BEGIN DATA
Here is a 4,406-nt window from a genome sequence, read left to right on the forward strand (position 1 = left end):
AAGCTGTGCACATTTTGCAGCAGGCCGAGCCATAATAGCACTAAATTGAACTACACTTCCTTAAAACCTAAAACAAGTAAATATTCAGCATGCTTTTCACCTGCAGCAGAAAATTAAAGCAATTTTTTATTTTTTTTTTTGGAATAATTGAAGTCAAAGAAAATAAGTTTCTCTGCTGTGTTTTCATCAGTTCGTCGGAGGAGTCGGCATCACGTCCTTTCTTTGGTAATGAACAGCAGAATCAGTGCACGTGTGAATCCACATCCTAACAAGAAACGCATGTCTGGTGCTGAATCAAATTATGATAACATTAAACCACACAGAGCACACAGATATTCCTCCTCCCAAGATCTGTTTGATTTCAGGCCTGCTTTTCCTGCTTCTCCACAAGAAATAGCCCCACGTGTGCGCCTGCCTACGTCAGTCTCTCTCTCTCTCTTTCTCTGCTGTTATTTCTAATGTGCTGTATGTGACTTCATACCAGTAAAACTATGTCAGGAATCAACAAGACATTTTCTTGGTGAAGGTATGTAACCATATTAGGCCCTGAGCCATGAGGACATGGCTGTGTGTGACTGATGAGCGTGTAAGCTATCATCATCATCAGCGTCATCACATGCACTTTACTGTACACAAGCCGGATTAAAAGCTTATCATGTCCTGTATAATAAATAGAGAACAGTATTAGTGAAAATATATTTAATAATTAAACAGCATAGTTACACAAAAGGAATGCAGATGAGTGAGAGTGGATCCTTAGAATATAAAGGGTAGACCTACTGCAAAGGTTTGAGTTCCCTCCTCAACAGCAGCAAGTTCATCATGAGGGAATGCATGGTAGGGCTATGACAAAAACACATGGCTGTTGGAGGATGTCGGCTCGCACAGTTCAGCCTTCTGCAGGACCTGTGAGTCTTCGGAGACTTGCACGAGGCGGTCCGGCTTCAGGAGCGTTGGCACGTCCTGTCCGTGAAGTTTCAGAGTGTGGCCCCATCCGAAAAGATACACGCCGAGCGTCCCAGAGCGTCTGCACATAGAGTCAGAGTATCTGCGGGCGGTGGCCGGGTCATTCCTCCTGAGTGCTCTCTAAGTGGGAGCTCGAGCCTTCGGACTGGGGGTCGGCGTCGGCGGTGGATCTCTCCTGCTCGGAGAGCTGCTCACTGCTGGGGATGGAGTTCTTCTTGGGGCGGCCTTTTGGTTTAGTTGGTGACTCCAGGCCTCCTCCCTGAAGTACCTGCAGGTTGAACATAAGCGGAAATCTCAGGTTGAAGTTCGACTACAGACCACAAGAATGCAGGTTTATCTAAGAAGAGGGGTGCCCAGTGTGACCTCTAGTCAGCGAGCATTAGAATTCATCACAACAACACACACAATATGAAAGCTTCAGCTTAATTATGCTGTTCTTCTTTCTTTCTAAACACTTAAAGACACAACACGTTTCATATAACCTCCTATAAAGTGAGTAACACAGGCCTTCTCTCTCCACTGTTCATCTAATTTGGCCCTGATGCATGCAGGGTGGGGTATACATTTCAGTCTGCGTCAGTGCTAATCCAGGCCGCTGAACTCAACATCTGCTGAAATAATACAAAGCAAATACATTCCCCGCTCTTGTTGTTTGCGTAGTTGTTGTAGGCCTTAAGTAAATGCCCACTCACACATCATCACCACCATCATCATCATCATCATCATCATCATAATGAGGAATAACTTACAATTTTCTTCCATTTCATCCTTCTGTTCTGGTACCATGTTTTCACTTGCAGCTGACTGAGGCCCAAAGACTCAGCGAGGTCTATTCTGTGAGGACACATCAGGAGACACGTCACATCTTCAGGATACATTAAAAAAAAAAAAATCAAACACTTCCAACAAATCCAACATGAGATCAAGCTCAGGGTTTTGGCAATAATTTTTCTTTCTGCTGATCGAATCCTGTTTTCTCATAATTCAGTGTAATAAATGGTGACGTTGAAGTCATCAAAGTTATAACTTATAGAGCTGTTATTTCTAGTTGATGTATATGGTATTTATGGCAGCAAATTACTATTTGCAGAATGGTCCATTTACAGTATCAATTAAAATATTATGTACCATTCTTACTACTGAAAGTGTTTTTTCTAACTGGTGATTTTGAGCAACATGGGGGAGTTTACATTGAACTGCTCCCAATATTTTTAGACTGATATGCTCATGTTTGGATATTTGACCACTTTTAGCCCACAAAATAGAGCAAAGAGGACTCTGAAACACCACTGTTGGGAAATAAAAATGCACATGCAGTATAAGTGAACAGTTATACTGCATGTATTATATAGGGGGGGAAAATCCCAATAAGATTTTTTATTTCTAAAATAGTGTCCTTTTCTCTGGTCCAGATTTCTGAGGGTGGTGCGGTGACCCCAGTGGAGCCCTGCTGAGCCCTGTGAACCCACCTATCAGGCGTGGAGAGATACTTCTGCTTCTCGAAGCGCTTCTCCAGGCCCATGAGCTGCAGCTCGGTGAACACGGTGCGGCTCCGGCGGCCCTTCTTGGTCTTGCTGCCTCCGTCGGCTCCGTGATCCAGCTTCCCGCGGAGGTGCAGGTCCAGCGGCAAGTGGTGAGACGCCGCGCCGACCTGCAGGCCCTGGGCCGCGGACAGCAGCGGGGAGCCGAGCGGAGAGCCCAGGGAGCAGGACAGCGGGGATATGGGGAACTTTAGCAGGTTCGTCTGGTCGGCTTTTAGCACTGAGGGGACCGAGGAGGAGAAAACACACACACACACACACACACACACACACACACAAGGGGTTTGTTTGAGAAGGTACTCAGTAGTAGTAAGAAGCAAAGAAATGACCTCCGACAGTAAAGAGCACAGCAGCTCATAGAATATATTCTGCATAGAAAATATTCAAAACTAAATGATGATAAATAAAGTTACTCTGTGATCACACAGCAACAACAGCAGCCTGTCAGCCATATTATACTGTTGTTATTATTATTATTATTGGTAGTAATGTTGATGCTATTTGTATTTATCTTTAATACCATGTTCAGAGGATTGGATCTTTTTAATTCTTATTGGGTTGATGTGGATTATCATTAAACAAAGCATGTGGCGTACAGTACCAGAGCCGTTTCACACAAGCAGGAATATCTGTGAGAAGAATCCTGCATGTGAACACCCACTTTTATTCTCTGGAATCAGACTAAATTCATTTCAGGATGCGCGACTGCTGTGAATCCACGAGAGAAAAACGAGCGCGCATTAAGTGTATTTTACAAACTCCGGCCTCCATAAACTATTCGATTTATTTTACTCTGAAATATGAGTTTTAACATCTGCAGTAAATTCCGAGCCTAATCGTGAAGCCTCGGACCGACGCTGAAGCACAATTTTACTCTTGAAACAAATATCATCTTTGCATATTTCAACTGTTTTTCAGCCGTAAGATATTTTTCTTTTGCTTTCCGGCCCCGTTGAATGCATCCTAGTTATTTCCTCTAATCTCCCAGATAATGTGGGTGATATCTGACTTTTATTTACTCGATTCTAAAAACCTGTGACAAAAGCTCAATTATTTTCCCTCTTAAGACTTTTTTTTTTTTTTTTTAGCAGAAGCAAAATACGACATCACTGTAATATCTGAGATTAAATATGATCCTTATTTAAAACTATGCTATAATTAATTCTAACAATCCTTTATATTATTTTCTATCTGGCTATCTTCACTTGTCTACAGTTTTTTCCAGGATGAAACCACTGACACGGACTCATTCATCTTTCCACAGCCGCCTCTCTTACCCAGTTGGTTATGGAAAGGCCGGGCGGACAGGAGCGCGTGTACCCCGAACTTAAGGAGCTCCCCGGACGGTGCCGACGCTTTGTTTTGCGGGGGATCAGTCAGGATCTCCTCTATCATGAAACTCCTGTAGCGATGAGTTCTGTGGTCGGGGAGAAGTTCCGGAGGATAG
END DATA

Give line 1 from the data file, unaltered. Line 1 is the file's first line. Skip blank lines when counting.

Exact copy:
Here is a 4,406-nt window from a genome sequence, read left to right on the forward strand (position 1 = left end):